There aren’t many places I love to be more than in the recording studio. I’ve grown to love the joys of live playing and the immediate interaction with the audience. However, these two means of expression require completely different tool sets and mind sets. In the visual world, I would compare these with movie making vs theater performances. They really are nothing alike. For me, when writing a song, I almost immediately hear the arrangement that I feel would not only benefit the song, but would be required to present it as a complete thought. Up to that point it is an unfinished work.

After shows, I’m sometimes asked for “stripped down” version of songs which causes me to be both flattered and disappointed. I’m pleased that one would be anxious to want to recapture the immediacy of the concert they’ve just witnessed. Yet, to revert to the film comparison and certainly NOT to make a comparison with F.F. Coppola, it strikes me no differently than asking to have a copy of the actors reciting the lines to The Godfather, without any of the lush cinematography, without any of the crucial soundtrack, and without any of the elements that make it the classic that it is. As one who, while growing up, used to hide the radio under his pillow and never wanted to go even 10 minutes without listening to music…I don’t remember ONE time when I thought, “Gee, I wonder what this song would sound like without all those instruments on it!”

I’m not saying that the desire isn’t a valid one, I’m just saying that, in my mind and heart, it feels more honest to present the song in the way I intended it to be heard. That I perform these songs by myself at all, is a matter of pragmatic necessity. I would love love LOVE to be playing with a band, night after night.

 

The top-shelf studios have been dwindling for years; their air supply cut off by the now prevalent home recording. But to experience a beautifully equipped and maintained studio, with its dazzling microphone collection and instrument selection, is something every musician should experience. The first time i heard a voice or a note retain its innate quality as it passed through a high-end mixing console, is a moment I’ll always cherish. It hooked me. Granted, the ‘need for speed’ has lowered that bar and we have become satisfied with sonic mediocrity; music compressed to within an inch of its life! Compression, for those unfamiliar, is like audio Prozac…in that it lowers the peaks and raises the lows, alleviating most dynamic subtlety and allowing it to compete for ear space on the radio. Yet I still believe that, if given the option, most of us would notice the enormous difference in sound and depth and choose the better version, just as often as we choose the finest and most innovative TVs for our homes.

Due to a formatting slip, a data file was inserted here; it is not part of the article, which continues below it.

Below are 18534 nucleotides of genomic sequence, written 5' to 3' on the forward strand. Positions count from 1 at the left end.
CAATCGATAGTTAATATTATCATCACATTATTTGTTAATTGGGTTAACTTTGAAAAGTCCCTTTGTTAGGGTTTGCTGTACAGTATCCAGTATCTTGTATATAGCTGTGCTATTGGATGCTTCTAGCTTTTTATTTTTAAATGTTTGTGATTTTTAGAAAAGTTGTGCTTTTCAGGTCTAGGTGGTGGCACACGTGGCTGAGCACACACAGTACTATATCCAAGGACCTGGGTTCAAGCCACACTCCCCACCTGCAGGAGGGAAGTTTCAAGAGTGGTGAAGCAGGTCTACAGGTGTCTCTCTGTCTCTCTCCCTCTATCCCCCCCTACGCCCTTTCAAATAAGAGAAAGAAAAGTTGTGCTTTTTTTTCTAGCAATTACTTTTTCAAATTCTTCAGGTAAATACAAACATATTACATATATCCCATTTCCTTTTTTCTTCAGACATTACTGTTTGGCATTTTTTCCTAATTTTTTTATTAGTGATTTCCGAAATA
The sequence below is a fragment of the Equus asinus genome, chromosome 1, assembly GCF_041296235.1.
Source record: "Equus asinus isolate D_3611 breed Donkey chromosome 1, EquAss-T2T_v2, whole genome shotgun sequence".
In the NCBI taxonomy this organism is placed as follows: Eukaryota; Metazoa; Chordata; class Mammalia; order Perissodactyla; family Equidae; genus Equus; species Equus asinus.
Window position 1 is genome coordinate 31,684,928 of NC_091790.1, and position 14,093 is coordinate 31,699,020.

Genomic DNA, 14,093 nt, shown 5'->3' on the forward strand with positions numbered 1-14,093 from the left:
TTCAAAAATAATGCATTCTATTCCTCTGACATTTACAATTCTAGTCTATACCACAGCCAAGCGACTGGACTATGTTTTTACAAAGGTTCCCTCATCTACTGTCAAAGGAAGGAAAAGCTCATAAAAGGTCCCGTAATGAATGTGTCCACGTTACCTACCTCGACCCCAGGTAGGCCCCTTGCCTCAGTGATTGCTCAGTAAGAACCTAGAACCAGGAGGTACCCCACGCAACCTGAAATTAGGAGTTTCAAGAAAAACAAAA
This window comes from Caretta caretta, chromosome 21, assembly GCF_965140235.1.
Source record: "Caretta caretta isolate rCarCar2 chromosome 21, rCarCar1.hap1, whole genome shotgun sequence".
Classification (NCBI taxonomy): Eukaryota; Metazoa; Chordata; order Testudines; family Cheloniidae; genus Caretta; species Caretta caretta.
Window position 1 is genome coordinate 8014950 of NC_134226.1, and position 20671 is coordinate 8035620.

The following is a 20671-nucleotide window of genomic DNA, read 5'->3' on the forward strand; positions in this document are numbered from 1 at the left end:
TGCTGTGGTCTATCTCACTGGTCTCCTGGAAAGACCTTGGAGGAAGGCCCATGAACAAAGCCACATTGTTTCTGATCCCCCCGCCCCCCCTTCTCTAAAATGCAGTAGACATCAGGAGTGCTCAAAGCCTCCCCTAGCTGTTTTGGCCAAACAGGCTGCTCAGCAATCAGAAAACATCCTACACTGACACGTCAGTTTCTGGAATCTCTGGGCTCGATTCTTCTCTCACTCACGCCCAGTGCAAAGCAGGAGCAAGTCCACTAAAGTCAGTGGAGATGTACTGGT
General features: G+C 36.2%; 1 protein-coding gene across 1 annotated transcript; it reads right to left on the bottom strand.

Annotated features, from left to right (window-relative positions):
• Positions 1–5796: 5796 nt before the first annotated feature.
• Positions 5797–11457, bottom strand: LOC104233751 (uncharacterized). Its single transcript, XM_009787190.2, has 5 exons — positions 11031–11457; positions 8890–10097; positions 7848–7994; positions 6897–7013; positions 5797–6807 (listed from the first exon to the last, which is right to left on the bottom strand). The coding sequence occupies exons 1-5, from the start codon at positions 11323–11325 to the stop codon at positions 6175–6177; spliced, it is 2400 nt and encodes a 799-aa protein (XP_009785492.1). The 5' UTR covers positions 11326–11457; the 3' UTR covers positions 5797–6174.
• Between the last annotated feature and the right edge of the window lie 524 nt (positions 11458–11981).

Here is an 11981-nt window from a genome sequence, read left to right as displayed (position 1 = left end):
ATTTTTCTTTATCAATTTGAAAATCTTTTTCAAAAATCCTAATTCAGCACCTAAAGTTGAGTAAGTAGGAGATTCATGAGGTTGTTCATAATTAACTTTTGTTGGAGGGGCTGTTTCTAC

For a studio, I picked Sear Sound for the making of Long List of Priors. I had worked on a couple of Peter Wolf albums at Sear and the results were unrivaled. I always loved getting lost in soundscapes…from back in the early rock ‘n’ roll world (Beach Boys, Beatles, Moody Blues, Dead, Psychedelic, Prog Rock, etc.) This is why I could never be satisfied recording and mixing my own albums. I want people who are as dedicated to the art of recording as I am to my craft. And who have spent as many hours doing it! Sear was the perfect place to record. This is a studio that gave birth to many classic records from Bjork to Bowie, Patti Smith to Steely Dan, Lou Reed to John Lennon, (who recorded part of his final, Double Fantasy album here.) I hope people will agree that…even if they hate all the songs, that the album really does sound great!!

I get asked to produce other people’s records far more often than I accept. It’s not for lack of desire, but more due to lack of priority. I’m SO proud of the 4 albums I produced with Peter Wolf, as I am of Holly Palmer’s debut, and the various songs I worked on with Marc Cohn and Shawn Colvin. The bulk of that work came before I was so fully committed to my own recording and performance. And it’s just very tough for me to put that on the back burner for a lengthy amount of time. If I accept a project to produce, I know that nothing besides that project will get any of my attention until the day it is complete. And so, regretfully, I’m not able to accept some of the very entertaining offers. As I said earlier, there really is no place I’d rather be, than in a studio, creating a landscape of sound behind a great song.

For All Inquiries


Sandy Goldfarb

12741 Pacific Ave, #8

Los Angeles, CA 90066

(310) 391-3139

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